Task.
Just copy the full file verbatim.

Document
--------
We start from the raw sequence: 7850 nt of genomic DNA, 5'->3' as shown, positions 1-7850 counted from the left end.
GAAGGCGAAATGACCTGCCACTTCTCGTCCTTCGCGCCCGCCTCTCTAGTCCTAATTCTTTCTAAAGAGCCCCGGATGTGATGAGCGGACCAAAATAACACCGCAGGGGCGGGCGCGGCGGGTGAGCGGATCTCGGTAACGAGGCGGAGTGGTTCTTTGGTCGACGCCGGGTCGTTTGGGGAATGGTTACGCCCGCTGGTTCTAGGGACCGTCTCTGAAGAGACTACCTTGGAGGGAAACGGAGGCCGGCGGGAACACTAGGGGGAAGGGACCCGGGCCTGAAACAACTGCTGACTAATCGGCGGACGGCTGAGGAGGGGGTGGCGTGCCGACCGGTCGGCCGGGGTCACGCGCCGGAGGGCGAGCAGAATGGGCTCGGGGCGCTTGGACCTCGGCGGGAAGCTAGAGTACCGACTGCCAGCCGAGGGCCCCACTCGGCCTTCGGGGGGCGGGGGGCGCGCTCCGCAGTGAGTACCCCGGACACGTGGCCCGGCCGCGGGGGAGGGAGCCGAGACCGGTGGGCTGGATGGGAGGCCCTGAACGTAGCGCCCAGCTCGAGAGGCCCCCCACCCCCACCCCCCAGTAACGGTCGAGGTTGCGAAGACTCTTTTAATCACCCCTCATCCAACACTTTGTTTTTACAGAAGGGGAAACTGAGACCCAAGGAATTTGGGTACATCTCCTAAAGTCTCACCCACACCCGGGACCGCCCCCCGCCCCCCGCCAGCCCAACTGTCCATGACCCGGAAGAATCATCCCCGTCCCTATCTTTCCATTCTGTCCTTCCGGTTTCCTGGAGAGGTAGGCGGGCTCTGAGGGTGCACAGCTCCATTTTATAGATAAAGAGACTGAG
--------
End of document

We start from the raw sequence: 7850 nt of genomic DNA, 5'->3' as shown, positions 1-7850 counted from the left end.
GAAGGCGAAATGACCTGCCACTTCTCGTCCTTCGCGCCCGCCTCTCTAGTCCTAATTCTTTCTAAAGAGCCCCGGATGTGATGAGCGGACCAAAATAACACCGCAGGGGCGGGCGCGGCGGGTGAGCGGATCTCGGTAACGAGGCGGAGTGGTTCTTTGGTCGACGCCGGGTCGTTTGGGGAATGGTTACGCCCGCTGGTTCTAGGGACCGTCTCTGAAGAGACTACCTTGGAGGGAAACGGAGGCCGGCGGGAACACTAGGGGGAAGGGACCCGGGCCTGAAACAACTGCTGACTAATCGGCGGACGGCTGAGGAGGGGGTGGCGTGCCGACCGGTCGGCCGGGGTCACGCGCCGGAGGGCGAGCAGAATGGGCTCGGGGCGCTTGGACCTCGGCGGGAAGCTAGAGTACCGACTGCCAGCCGAGGGCCCCACTCGGCCTTCGGGGGGCGGGGGGCGCGCTCCGCAGTGAGTACCCCGGACACGTGGCCCGGCCGCGGGGGAGGGAGCCGAGACCGGTGGGCTGGATGGGAGGCCCTGAACGTAGCGCCCAGCTCGAGAGGCCCCCCACCCCCACCCCCCAGTAACGGTCGAGGTTGCGAAGACTCTTTTAATCACCCCTCATCCAACACTTTGTTTTTACAGAAGGGGAAACTGAGACCCAAGGAATTTGGGTACATCTCCTAAAGTCTCACCCACACCCGGGACCGCCCCCCGCCCCCCGCCAGCCCAACTGTCCATGACCCGGAAGAATCATCCCCGTCCCTATCTTTCCATTCTGTCCTTCCGGTTTCCTGGAGAGGTAGGCGGGCTCTGAGGGTGCACAGCTCCATTTTATAGATAAAGAGACTGAG